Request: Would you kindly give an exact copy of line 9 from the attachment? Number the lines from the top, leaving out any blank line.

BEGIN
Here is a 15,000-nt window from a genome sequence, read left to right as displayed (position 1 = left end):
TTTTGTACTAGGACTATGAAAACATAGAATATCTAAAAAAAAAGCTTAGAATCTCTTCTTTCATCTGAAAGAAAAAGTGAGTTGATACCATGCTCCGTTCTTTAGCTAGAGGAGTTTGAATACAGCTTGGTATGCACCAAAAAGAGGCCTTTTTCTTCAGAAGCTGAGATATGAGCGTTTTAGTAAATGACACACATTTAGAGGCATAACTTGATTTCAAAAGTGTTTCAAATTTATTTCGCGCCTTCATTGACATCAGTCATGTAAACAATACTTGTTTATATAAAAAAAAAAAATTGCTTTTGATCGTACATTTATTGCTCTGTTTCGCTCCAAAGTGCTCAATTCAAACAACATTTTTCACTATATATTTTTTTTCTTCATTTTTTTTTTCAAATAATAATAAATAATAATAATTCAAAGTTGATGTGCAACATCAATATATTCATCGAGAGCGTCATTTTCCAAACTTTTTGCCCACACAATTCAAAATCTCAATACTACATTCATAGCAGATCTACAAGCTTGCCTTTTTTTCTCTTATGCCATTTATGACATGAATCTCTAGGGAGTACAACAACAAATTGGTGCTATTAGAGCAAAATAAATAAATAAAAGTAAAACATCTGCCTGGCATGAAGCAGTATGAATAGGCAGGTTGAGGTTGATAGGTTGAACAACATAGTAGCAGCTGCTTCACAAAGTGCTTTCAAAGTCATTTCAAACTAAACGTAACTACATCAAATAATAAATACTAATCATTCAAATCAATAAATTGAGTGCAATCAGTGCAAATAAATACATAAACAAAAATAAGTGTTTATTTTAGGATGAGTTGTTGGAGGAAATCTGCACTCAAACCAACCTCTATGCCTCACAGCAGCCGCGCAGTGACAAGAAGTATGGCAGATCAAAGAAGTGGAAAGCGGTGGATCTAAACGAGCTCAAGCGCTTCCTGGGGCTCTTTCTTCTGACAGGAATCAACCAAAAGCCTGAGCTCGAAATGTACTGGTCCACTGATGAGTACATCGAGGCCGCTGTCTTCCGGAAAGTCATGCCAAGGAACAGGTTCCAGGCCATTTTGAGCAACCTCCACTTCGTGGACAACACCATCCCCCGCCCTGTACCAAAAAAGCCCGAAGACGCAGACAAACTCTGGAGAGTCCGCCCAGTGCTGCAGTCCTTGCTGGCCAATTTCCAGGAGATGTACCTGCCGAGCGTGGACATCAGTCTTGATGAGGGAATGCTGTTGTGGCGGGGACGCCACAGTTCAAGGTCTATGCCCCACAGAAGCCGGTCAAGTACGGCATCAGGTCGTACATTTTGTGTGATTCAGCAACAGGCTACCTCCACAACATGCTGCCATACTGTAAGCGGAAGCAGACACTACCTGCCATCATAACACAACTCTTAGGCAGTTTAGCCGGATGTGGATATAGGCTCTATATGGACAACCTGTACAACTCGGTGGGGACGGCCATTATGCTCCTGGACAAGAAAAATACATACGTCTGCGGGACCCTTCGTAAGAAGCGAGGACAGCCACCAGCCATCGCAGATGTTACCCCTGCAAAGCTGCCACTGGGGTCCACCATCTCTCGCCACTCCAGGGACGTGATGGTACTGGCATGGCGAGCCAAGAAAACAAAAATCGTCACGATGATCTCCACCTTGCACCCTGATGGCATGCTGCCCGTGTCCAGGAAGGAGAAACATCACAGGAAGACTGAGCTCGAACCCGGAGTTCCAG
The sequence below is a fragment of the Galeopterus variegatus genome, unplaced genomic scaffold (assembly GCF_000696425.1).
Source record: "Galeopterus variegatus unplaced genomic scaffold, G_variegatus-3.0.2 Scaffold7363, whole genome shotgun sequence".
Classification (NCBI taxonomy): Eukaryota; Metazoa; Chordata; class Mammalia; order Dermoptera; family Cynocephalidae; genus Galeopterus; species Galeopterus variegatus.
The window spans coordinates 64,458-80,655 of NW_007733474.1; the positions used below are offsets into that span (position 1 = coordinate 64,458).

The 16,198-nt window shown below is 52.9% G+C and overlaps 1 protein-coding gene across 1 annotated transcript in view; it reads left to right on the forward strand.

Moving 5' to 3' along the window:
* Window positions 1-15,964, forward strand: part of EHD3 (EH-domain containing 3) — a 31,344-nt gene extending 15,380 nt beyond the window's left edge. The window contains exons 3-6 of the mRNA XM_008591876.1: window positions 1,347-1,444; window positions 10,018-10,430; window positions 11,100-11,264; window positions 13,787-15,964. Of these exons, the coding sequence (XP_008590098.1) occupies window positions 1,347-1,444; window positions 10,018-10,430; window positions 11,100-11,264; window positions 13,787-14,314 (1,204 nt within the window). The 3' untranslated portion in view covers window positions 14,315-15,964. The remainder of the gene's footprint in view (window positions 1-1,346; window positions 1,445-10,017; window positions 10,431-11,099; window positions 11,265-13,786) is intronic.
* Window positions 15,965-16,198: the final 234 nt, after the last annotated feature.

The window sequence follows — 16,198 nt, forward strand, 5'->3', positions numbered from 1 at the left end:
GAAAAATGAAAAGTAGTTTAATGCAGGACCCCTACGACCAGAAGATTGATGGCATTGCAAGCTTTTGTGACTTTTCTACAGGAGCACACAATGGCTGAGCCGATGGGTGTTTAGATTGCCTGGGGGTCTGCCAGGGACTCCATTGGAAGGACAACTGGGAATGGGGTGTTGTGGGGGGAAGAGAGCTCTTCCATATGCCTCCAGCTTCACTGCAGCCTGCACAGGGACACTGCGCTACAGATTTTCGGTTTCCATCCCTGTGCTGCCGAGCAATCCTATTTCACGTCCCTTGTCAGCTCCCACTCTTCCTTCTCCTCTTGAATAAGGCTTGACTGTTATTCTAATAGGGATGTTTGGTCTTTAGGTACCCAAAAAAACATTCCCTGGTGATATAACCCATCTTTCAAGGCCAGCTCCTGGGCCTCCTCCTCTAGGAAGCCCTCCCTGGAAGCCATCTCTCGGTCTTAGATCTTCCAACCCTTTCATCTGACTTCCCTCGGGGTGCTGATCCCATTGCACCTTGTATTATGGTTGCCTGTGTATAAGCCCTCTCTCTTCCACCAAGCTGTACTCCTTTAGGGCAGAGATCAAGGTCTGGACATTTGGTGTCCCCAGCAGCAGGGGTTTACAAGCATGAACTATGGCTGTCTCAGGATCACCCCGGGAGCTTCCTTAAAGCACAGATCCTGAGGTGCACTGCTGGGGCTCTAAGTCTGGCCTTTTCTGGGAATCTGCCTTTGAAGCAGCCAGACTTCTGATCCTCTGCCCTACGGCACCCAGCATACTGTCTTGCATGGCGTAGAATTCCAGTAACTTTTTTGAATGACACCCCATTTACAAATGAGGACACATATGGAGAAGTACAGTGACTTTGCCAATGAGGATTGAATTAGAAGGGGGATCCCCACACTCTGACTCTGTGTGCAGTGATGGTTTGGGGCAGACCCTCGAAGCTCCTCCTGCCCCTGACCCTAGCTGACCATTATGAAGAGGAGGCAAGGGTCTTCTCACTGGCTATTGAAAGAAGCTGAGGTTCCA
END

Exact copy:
* Window positions 1-15,964, forward strand: part of EHD3 (EH-domain containing 3) — a 31,344-nt gene extending 15,380 nt beyond the window's left edge. The window contains exons 3-6 of the mRNA XM_008591876.1: window positions 1,347-1,444; window positions 10,018-10,430; window positions 11,100-11,264; window positions 13,787-15,964. Of these exons, the coding sequence (XP_008590098.1) occupies window positions 1,347-1,444; window positions 10,018-10,430; window positions 11,100-11,264; window positions 13,787-14,314 (1,204 nt within the window). The 3' untranslated portion in view covers window positions 14,315-15,964. The remainder of the gene's footprint in view (window positions 1-1,346; window positions 1,445-10,017; window positions 10,431-11,099; window positions 11,265-13,786) is intronic.